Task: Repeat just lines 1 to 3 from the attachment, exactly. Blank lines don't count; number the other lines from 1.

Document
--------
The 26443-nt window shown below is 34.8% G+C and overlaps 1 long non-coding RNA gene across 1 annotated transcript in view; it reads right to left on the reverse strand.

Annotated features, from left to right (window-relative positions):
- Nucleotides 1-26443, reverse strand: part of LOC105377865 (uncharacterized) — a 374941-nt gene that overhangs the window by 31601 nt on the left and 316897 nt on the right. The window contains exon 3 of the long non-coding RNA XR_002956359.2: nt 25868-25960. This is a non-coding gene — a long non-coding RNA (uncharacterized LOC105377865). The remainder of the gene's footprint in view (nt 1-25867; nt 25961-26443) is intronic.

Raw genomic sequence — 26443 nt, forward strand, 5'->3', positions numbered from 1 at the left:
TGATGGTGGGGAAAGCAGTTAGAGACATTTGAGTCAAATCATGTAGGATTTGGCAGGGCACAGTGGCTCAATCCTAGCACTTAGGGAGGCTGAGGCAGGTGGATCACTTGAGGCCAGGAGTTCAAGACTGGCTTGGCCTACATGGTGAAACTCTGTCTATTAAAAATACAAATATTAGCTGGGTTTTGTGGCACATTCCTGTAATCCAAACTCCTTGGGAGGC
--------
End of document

The 26443-nt window shown below is 34.8% G+C and overlaps 1 long non-coding RNA gene across 1 annotated transcript in view; it reads right to left on the reverse strand.

Annotated features, from left to right (window-relative positions):
- Nucleotides 1-26443, reverse strand: part of LOC105377865 (uncharacterized) — a 374941-nt gene that overhangs the window by 31601 nt on the left and 316897 nt on the right. The window contains exon 3 of the long non-coding RNA XR_002956359.2: nt 25868-25960. This is a non-coding gene — a long non-coding RNA (uncharacterized LOC105377865). The remainder of the gene's footprint in view (nt 1-25867; nt 25961-26443) is intronic.